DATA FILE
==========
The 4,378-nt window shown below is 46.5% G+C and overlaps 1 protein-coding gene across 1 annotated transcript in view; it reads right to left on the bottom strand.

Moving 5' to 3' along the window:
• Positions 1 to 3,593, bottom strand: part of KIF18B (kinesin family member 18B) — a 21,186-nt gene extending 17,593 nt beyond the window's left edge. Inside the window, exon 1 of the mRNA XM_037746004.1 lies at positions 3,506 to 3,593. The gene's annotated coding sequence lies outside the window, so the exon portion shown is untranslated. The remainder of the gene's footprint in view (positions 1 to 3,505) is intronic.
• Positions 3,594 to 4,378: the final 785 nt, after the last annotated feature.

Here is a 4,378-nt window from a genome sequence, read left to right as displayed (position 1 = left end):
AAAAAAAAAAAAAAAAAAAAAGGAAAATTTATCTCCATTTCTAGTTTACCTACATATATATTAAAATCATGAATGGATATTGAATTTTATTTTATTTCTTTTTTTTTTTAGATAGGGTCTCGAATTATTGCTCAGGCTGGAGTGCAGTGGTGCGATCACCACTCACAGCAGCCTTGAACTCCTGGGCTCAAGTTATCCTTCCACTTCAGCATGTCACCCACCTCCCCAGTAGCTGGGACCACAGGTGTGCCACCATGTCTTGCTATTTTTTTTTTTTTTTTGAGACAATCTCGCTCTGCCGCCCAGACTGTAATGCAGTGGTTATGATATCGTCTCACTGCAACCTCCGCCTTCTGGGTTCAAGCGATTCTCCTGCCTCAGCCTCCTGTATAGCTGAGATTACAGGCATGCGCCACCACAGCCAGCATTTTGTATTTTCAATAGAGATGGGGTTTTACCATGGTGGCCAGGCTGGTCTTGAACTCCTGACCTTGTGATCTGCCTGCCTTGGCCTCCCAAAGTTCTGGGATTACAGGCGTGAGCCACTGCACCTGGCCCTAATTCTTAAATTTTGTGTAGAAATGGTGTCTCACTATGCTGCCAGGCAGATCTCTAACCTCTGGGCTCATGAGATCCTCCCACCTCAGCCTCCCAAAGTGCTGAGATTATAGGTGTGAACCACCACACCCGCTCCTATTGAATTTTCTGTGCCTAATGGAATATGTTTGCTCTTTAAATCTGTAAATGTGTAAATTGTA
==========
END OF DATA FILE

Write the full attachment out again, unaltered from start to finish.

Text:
The 4,378-nt window shown below is 46.5% G+C and overlaps 1 protein-coding gene across 1 annotated transcript in view; it reads right to left on the bottom strand.

Moving 5' to 3' along the window:
• Positions 1 to 3,593, bottom strand: part of KIF18B (kinesin family member 18B) — a 21,186-nt gene extending 17,593 nt beyond the window's left edge. Inside the window, exon 1 of the mRNA XM_037746004.1 lies at positions 3,506 to 3,593. The gene's annotated coding sequence lies outside the window, so the exon portion shown is untranslated. The remainder of the gene's footprint in view (positions 1 to 3,505) is intronic.
• Positions 3,594 to 4,378: the final 785 nt, after the last annotated feature.

Here is a 4,378-nt window from a genome sequence, read left to right as displayed (position 1 = left end):
AAAAAAAAAAAAAAAAAAAAAGGAAAATTTATCTCCATTTCTAGTTTACCTACATATATATTAAAATCATGAATGGATATTGAATTTTATTTTATTTCTTTTTTTTTTTAGATAGGGTCTCGAATTATTGCTCAGGCTGGAGTGCAGTGGTGCGATCACCACTCACAGCAGCCTTGAACTCCTGGGCTCAAGTTATCCTTCCACTTCAGCATGTCACCCACCTCCCCAGTAGCTGGGACCACAGGTGTGCCACCATGTCTTGCTATTTTTTTTTTTTTTTTGAGACAATCTCGCTCTGCCGCCCAGACTGTAATGCAGTGGTTATGATATCGTCTCACTGCAACCTCCGCCTTCTGGGTTCAAGCGATTCTCCTGCCTCAGCCTCCTGTATAGCTGAGATTACAGGCATGCGCCACCACAGCCAGCATTTTGTATTTTCAATAGAGATGGGGTTTTACCATGGTGGCCAGGCTGGTCTTGAACTCCTGACCTTGTGATCTGCCTGCCTTGGCCTCCCAAAGTTCTGGGATTACAGGCGTGAGCCACTGCACCTGGCCCTAATTCTTAAATTTTGTGTAGAAATGGTGTCTCACTATGCTGCCAGGCAGATCTCTAACCTCTGGGCTCATGAGATCCTCCCACCTCAGCCTCCCAAAGTGCTGAGATTATAGGTGTGAACCACCACACCCGCTCCTATTGAATTTTCTGTGCCTAATGGAATATGTTTGCTCTTTAAATCTGTAAATGTGTAAATTGTA